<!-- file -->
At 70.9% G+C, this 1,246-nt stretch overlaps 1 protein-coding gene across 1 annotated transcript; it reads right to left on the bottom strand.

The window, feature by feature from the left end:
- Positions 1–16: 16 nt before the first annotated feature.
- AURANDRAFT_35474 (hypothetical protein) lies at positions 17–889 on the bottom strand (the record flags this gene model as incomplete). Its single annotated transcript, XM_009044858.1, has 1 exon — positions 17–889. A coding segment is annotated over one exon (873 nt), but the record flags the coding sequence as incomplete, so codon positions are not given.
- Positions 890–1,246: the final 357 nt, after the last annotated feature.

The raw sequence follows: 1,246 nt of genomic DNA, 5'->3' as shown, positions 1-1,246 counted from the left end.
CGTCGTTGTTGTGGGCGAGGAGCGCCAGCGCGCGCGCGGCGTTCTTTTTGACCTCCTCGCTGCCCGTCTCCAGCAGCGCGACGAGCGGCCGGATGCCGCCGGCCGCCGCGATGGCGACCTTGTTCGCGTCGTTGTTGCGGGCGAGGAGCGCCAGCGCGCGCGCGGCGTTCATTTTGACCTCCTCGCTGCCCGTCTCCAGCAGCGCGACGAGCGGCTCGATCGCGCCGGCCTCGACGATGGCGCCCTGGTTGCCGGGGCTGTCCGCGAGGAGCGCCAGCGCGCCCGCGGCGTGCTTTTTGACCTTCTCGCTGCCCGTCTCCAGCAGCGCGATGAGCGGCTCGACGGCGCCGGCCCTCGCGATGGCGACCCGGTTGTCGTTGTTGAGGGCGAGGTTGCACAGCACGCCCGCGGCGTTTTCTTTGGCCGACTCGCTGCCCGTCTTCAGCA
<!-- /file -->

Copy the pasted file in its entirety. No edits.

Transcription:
At 70.9% G+C, this 1,246-nt stretch overlaps 1 protein-coding gene across 1 annotated transcript; it reads right to left on the bottom strand.

The window, feature by feature from the left end:
- Positions 1–16: 16 nt before the first annotated feature.
- AURANDRAFT_35474 (hypothetical protein) lies at positions 17–889 on the bottom strand (the record flags this gene model as incomplete). Its single annotated transcript, XM_009044858.1, has 1 exon — positions 17–889. A coding segment is annotated over one exon (873 nt), but the record flags the coding sequence as incomplete, so codon positions are not given.
- Positions 890–1,246: the final 357 nt, after the last annotated feature.

The raw sequence follows: 1,246 nt of genomic DNA, 5'->3' as shown, positions 1-1,246 counted from the left end.
CGTCGTTGTTGTGGGCGAGGAGCGCCAGCGCGCGCGCGGCGTTCTTTTTGACCTCCTCGCTGCCCGTCTCCAGCAGCGCGACGAGCGGCCGGATGCCGCCGGCCGCCGCGATGGCGACCTTGTTCGCGTCGTTGTTGCGGGCGAGGAGCGCCAGCGCGCGCGCGGCGTTCATTTTGACCTCCTCGCTGCCCGTCTCCAGCAGCGCGACGAGCGGCTCGATCGCGCCGGCCTCGACGATGGCGCCCTGGTTGCCGGGGCTGTCCGCGAGGAGCGCCAGCGCGCCCGCGGCGTGCTTTTTGACCTTCTCGCTGCCCGTCTCCAGCAGCGCGATGAGCGGCTCGACGGCGCCGGCCCTCGCGATGGCGACCCGGTTGTCGTTGTTGAGGGCGAGGTTGCACAGCACGCCCGCGGCGTTTTCTTTGGCCGACTCGCTGCCCGTCTTCAGCA